Still, dealing with the curve of the back of the seat is slow going. I am unsure what lesson I learn about the best method for this part. Probably start from the edges and work in? I remove all the center staples and start again. So many more staples are removed then left in, but I come to a place where I concede it looks passable with the welt draped over the staples and a pile of tiny silver triangles littering the floor. Because of the curve you have to trim out triangular sections of the fabric or the drape is all wrong, but I am not sure what the appropriate ratio of the cut out to not cut out is. It seems that every time I think I know where to cut the fabric I have not been aggressive enough. I did not have this issue with the muslin because was thinner and I was not dealing with fitting it into the groove: I knew I would cover all the muslin and it therefore did not matter.
It begins to goes smoother by the time I get to the front of the chair, but the heel of my hand smarts every time I staple. This is the steepest part of the learning curve. I do learn to cut an aggressive triangle that is much larger than I think it should be in the center of where I know the fabric will be pulled down to the groove, and then staple. But I do not have the words to truly describe what I have learned here.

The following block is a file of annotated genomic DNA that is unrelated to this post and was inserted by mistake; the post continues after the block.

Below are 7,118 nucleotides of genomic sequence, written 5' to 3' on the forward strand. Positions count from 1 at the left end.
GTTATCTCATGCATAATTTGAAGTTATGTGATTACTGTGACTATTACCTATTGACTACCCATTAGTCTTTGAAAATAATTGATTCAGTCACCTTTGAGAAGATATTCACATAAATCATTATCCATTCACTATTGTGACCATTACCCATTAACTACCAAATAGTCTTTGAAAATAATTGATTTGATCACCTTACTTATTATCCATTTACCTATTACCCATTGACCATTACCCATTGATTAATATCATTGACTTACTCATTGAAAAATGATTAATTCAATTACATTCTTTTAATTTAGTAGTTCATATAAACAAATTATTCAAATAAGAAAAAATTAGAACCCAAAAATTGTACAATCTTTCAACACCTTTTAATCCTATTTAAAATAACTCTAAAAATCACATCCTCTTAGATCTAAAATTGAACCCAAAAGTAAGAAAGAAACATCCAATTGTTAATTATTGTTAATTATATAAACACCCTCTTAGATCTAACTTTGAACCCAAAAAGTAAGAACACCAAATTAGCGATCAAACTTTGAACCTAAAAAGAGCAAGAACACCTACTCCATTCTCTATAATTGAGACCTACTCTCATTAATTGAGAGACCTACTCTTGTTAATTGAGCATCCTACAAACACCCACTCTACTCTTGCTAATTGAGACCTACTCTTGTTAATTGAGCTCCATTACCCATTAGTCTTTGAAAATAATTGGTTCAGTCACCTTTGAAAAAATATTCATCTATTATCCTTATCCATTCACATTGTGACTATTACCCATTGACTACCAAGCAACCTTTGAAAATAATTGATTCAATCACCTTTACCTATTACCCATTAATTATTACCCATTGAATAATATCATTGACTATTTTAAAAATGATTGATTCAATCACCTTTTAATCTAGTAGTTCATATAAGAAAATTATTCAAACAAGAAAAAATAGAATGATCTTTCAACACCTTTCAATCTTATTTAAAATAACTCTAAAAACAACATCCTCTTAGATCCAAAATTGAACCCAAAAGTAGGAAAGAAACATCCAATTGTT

Attaching the backrest velvet. I learn that I should have done this before I did the seat, maybe even before the foam went on the seat. I had thought the stapling on the back would be more difficult than the seat because of the shape of the back is not even a little square and is in fact slightly concaved, but it is actually easier. The backrest is less three dimensional, somehow, probably because I dealing with a mostly flat plane instead of the top and sides of the seat. Mercifully, there are no little – or big – triangles to cut out of the velvet. The only thing that makes the backrest staples harder is the seat itself. There is limited space for the stapler to fit at an angle that I am also strong enough to depress the staple trigger. I worry about damaging the nap of the seat fabric by snagging it with the stapler and ruining the entire thing. But this does not happen. Note to self…
I have now attached all the velvet and though I see a thousand places it is not perfect, boy howdy: look what I have accomplished!